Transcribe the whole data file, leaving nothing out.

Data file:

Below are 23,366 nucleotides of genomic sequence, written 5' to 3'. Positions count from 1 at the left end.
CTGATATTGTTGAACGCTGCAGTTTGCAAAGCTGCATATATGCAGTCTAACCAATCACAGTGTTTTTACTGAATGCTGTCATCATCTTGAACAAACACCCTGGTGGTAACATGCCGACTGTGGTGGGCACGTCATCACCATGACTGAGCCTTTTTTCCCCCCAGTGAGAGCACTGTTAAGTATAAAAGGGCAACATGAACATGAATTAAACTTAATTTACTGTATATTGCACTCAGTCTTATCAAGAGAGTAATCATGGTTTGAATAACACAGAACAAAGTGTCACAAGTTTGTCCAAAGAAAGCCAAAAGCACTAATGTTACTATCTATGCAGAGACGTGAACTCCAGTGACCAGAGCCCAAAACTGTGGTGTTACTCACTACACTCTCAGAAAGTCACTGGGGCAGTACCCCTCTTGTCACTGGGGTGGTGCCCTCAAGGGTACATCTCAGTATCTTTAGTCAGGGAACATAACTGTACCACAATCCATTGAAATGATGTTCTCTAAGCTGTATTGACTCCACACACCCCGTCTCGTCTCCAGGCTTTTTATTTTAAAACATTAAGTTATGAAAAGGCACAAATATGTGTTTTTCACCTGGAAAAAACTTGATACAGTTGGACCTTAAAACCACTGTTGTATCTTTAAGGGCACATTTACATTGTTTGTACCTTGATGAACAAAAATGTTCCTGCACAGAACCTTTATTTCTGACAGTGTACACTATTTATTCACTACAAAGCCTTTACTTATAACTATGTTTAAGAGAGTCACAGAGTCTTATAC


Below are 23,366 nucleotides of genomic sequence, written 5' to 3'. Positions count from 1 at the left end.
CTGATATTGTTGAACGCTGCAGTTTGCAAAGCTGCATATATGCAGTCTAACCAATCACAGTGTTTTTACTGAATGCTGTCATCATCTTGAACAAACACCCTGGTGGTAACATGCCGACTGTGGTGGGCACGTCATCACCATGACTGAGCCTTTTTTCCCCCCAGTGAGAGCACTGTTAAGTATAAAAGGGCAACATGAACATGAATTAAACTTAATTTACTGTATATTGCACTCAGTCTTATCAAGAGAGTAATCATGGTTTGAATAACACAGAACAAAGTGTCACAAGTTTGTCCAAAGAAAGCCAAAAGCACTAATGTTACTATCTATGCAGAGACGTGAACTCCAGTGACCAGAGCCCAAAACTGTGGTGTTACTCACTACACTCTCAGAAAGTCACTGGGGCAGTACCCCTCTTGTCACTGGGGTGGTGCCCTCAAGGGTACATCTCAGTATCTTTAGTCAGGGAACATAACTGTACCACAATCCATTGAAATGATGTTCTCTAAGCTGTATTGACTCCACACACCCCGTCTCGTCTCCAGGCTTTTTATTTTAAAACATTAAGTTATGAAAAGGCACAAATATGTGTTTTTCACCTGGAAAAAACTTGATACAGTTGGACCTTAAAACCACTGTTGTATCTTTAAGGGCACATTTACATTGTTTGTACCTTGATGAACAAAAATGTTCCTGCACAGAACCTTTATTTCTGACAGTGTACACTATTTATTCACTACAAAGCCTTTACTTATAACTATGTTTAAGAGAGTCACAGAGTCTTATAC